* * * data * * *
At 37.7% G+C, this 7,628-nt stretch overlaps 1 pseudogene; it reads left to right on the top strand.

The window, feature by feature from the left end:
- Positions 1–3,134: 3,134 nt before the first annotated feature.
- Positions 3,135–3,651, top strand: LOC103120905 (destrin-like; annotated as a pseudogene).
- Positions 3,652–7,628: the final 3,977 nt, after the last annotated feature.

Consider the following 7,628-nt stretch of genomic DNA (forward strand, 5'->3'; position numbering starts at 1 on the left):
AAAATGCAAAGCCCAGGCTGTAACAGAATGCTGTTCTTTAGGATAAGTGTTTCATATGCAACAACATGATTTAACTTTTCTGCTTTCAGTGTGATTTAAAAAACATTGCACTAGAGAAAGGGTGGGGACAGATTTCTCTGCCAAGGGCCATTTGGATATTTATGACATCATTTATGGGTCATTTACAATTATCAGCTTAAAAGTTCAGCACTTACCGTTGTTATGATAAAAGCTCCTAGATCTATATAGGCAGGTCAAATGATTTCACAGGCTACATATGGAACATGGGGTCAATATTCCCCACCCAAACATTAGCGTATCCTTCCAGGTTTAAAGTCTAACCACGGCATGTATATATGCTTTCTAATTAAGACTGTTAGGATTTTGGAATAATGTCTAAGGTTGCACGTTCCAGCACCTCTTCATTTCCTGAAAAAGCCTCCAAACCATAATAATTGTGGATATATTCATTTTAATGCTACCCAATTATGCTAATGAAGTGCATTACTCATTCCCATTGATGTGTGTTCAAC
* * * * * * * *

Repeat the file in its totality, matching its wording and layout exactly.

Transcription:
At 37.7% G+C, this 7,628-nt stretch overlaps 1 pseudogene; it reads left to right on the top strand.

The window, feature by feature from the left end:
- Positions 1–3,134: 3,134 nt before the first annotated feature.
- Positions 3,135–3,651, top strand: LOC103120905 (destrin-like; annotated as a pseudogene).
- Positions 3,652–7,628: the final 3,977 nt, after the last annotated feature.

Consider the following 7,628-nt stretch of genomic DNA (forward strand, 5'->3'; position numbering starts at 1 on the left):
AAAATGCAAAGCCCAGGCTGTAACAGAATGCTGTTCTTTAGGATAAGTGTTTCATATGCAACAACATGATTTAACTTTTCTGCTTTCAGTGTGATTTAAAAAACATTGCACTAGAGAAAGGGTGGGGACAGATTTCTCTGCCAAGGGCCATTTGGATATTTATGACATCATTTATGGGTCATTTACAATTATCAGCTTAAAAGTTCAGCACTTACCGTTGTTATGATAAAAGCTCCTAGATCTATATAGGCAGGTCAAATGATTTCACAGGCTACATATGGAACATGGGGTCAATATTCCCCACCCAAACATTAGCGTATCCTTCCAGGTTTAAAGTCTAACCACGGCATGTATATATGCTTTCTAATTAAGACTGTTAGGATTTTGGAATAATGTCTAAGGTTGCACGTTCCAGCACCTCTTCATTTCCTGAAAAAGCCTCCAAACCATAATAATTGTGGATATATTCATTTTAATGCTACCCAATTATGCTAATGAAGTGCATTACTCATTCCCATTGATGTGTGTTCAAC